Let us be the aroma of Christ.

What would it look like to love God with one of the most precious gifts God has given – our body.   Is this one way to embody Jesus’ command to love God with all our heart, soul, strength, and mind?  A few days ago we said something about our eyes; then our ears, then our hands and feet, now our mouths…

Taste and see that the Lord is good

In one of his most important works, the 20th century German theologian Karl Barth wrote of the “strange new world within the bible.”  He suggested that we should not read the bible like we read the daily newspapers or the New York Times bestsellers.  Yes, the bible is only a book, but yet it so much more.  The bible contains the words of God, words that tell of God’s love.  The bible reveals God’s heart, a heart that is most visible in the life, death, and resurrection of Jesus.

When we read scripture we often think, “How pleasant.  How lovely.  How uplifting.” And the Bible certainly is!  Jesus speaks of rest, redemption, forgiveness – the very things we need so desperately in our world.  But then we read further and think, “How demanding!  Is Jesus serious?”  Jesus says wonderfully comforting things like, “Fear not, little flock, for it is your Father’s good pleasure to give you the kingdom” (Lk. 12:32).  And then he immediately adds in the next sentence, “Sell all your possessions, and give to the needy” (Lk. 12:33).  Jesus comforts the tired and weary, and then demands cross-bearing of all disciples.  Jesus offers rest and then calls us to action.  The words of Jesus are so sweet, and yet after further digestion they seem bitter, daunting, and challenging.

A view of Patmos from the cave where tradition says John wrote Revelation

John, writing the book of Revelation from the island of Patmos has a similar response to the words offered to him by an angel.  He writes, “So I went to the angel and asked him to give me the little scroll. He said to me, “Take it and eat it. It will turn your stomach sour, but ‘in your mouth it will be as sweet as honey.’  I took the little scroll from the angel’s hand and ate it. It tasted as sweet as honey in my mouth, but when I had eaten it, my stomach turned sour” (Rev. 10:9-10).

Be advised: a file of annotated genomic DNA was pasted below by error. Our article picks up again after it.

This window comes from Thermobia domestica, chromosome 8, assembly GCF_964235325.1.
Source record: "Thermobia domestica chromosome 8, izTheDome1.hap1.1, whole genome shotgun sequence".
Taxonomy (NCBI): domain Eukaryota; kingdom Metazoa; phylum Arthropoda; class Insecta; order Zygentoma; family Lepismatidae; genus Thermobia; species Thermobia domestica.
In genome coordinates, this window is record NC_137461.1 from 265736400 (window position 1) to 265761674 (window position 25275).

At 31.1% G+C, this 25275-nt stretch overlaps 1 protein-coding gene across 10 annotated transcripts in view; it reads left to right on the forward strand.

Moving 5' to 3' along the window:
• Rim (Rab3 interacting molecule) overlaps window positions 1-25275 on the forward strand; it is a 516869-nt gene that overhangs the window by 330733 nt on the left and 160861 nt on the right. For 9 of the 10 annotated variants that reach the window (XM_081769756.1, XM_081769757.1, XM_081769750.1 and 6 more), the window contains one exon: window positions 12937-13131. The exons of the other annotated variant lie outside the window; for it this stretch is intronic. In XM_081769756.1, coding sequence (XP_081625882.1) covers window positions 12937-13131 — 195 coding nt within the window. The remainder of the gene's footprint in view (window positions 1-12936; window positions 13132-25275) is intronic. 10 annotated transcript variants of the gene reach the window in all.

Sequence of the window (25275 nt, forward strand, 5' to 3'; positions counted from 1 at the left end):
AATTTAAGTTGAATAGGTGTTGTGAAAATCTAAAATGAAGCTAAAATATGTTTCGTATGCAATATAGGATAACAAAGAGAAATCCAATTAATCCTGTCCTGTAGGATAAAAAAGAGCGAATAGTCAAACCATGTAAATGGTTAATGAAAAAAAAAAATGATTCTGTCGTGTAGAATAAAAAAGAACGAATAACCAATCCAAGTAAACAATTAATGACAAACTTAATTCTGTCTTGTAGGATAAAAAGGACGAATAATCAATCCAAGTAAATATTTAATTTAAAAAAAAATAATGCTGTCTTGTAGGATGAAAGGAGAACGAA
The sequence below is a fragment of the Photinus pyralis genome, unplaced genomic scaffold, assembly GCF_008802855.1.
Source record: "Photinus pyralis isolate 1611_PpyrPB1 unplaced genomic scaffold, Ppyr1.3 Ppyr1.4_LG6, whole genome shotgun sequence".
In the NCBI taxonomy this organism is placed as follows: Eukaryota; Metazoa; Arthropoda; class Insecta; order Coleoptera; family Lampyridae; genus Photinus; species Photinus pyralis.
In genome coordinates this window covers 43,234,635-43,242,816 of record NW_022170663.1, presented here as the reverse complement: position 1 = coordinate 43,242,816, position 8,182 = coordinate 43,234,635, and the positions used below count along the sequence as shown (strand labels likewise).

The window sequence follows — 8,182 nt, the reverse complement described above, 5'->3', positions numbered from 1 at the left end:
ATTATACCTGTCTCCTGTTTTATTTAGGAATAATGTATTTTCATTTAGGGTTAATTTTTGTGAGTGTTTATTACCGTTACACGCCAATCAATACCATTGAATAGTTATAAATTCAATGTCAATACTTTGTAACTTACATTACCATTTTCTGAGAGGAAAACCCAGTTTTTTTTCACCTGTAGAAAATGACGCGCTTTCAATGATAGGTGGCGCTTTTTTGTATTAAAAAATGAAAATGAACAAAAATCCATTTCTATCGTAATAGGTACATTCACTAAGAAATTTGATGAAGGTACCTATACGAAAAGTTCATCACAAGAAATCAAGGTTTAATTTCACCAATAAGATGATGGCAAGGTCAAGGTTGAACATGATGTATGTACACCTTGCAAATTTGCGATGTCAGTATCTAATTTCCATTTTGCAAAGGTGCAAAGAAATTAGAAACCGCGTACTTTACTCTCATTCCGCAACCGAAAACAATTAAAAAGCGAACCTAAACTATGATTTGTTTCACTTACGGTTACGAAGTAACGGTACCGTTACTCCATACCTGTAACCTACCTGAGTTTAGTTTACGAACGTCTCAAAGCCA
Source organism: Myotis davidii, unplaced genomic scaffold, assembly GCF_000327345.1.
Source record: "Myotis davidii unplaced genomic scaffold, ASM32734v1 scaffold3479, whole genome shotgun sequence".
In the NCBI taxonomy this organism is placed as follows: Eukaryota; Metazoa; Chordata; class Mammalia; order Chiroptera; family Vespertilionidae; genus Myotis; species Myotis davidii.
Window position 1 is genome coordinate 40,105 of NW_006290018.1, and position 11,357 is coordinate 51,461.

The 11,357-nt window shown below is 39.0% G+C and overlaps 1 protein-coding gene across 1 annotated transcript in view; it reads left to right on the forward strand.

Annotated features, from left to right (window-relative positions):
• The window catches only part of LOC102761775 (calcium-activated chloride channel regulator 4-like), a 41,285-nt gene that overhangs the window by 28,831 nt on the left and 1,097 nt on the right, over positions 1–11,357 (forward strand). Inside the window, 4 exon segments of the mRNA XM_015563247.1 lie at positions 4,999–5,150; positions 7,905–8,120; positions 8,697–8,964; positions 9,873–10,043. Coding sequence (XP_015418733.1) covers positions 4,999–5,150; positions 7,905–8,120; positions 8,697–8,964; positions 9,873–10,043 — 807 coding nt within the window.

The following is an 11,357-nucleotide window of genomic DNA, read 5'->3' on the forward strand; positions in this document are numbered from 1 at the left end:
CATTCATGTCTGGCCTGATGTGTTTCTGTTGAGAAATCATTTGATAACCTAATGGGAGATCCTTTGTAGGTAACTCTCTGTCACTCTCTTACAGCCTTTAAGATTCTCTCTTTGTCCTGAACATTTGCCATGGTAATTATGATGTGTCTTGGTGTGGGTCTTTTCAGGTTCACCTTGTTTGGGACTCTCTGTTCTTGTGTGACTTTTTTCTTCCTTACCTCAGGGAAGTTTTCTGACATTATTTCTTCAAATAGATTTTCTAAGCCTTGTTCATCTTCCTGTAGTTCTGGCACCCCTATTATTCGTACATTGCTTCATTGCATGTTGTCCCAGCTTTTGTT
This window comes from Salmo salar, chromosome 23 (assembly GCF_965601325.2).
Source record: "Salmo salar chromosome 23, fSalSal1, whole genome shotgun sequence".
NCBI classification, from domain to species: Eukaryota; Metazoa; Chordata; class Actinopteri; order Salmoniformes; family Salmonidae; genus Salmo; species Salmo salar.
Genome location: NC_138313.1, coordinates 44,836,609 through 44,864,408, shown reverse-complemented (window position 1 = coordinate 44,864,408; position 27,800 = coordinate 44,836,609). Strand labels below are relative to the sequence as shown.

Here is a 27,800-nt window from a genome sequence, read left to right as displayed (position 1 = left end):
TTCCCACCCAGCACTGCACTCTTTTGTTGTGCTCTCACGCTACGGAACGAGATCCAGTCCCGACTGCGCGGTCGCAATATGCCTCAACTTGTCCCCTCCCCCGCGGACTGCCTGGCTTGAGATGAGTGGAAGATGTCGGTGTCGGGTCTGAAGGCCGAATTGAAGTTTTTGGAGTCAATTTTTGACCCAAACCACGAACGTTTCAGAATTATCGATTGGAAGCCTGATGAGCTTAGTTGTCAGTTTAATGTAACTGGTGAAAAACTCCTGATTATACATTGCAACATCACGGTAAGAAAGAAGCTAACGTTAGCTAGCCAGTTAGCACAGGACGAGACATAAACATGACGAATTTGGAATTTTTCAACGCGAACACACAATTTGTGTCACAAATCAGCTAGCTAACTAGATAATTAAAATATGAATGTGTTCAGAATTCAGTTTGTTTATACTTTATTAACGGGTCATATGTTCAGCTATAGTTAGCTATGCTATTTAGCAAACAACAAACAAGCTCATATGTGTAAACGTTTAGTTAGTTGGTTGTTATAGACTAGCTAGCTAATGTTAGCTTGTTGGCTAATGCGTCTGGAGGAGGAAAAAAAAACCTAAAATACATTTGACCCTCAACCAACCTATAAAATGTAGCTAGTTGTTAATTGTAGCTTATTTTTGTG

Why might the words of scripture, even the words we cling to in tough moments, seem unsettling over time?  Perhaps the change comes when we realize that the bible doesn’t simply say back to us the things we think we know.  So often, we fashion its words in ways that are pleasing and acceptable to us – sweet to us, we might say.  But then we realize that the strange world of the bible doesn’t simply echo back to us our own prejudices, biases, and presuppositions.  The bible provides us new words, new meanings, and a new way of speaking and living.

Like John, we take in the words of scripture, chewing on them, digesting them, allowing them to transform our lives.  And then, as Barth wrote, “The spirit of God will and must break forth from quiet hearts into the world outside, that it may be manifest, visible, and comprehensible…The Holy Spirit makes a new heaven and new earth and, therefore, new [wo]men, new families, new relationships, new politics.”

“Taste and see that the Lord is good; blessed is the one who takes refuge in him.”  – Psalm 34:8

Yesterday, we asked…What would it look like to love God with one of the most precious gifts God has given – our body.   Is this one way to embody Jesus’ command to love God with all our heart, soul, strength, and mind?  Yesterday we said something about our eyes; today we turn to our ears…

Those who have ear let them hear

In the book of Revelation John provides an interesting image of God’s voice.  For John, God’s voice is something to be heard and seen.  John hears God’s voice “like a trumpet,” but then he turns to also “see” God’s voice speaking to him.  What must it have been like to hear the voice of God?  To see God’s voice?